The construction and operation of the South Fork Wind farm is likely to have negligible to moderately adverse impacts on marine life and habitat, with some moderately beneficial impacts also likely. For commercial fisheries, however, moderate to major adverse effects, either temporarily or long term, are predicted, with minor to moderate disruptions on for-hire recreational fishing.
But climate change, other offshore development and vessel activity, and fishing itself will have “continuing temporary to long-term impacts” on commercial and recreational fishing. The wind farm’s impact on birds and bats, marine mammals, and air and water quality would be negligible to moderately adverse.
These are among the conclusions of the federal Bureau of Ocean Energy Management’s final environmental impact statement on the proposed wind farm, issued on Monday and signaling BOEM’s completion of its environmental review.
The statement represents an exhaustive analysis of the potential environmental impacts of activities detailed in the wind farm developers’ Construction and Operations Plan. It follows BOEM’s January publishing of a draft environmental impact statement for the wind farm. In the ensuing 45-day comment period, the bureau received 1,300 public comments. It also held three virtual public meetings to solicit feedback on the draft environmental impact statement from individuals and groups including commercial fishermen and other stakeholders. Those comments are incorporated into the final statement.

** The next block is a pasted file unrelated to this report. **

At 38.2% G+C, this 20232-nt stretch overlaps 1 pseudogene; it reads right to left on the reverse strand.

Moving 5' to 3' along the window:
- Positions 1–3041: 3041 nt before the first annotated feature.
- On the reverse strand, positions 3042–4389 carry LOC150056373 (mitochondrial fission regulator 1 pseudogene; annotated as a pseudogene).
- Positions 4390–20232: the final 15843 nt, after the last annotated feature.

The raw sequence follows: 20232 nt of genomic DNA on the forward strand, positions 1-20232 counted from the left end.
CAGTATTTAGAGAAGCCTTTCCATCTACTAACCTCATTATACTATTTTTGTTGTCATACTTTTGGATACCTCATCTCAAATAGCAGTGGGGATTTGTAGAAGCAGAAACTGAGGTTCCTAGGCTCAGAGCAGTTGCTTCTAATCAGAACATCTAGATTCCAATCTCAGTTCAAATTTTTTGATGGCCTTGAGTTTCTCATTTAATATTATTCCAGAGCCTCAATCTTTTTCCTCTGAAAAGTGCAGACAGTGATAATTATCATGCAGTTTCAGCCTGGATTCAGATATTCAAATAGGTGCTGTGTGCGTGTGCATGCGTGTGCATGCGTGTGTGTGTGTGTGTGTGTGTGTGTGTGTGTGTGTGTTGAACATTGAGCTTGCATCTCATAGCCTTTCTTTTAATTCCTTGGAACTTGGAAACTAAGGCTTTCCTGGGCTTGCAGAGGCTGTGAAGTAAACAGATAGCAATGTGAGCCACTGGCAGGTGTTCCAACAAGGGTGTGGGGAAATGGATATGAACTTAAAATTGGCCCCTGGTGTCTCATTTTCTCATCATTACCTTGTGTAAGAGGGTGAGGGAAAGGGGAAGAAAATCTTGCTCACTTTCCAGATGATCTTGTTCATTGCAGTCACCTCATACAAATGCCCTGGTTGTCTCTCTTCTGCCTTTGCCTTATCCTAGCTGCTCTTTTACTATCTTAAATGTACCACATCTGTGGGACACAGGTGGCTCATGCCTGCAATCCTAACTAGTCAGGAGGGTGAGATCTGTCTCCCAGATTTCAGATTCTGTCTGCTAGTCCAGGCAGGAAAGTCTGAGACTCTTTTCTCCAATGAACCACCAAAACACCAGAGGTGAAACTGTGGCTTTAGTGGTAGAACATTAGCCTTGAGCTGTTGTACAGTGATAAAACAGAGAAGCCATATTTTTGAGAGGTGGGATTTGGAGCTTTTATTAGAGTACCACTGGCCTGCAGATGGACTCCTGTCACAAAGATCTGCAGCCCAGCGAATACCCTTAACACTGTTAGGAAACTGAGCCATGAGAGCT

The wind farm’s developers, Orsted U.S. Offshore Wind and Eversource Energy, plan a 12-turbine, 130-megawatt installation to be situated in a federal lease area approximately 35 miles east of Montauk Point. It would deliver electricity to the South Fork via an export cable making landfall at the ocean beach at the end of Beach Lane in Wainscott, a plan that has angered many residents of that hamlet and spurred a drive to incorporate a portion of it as a village.
The wind farm would contribute to New York State’s renewable energy requirements, specifically the goal, established in the Climate Leadership and Community Protection Act of 2019, of 9,000 megawatts of offshore wind energy by 2035.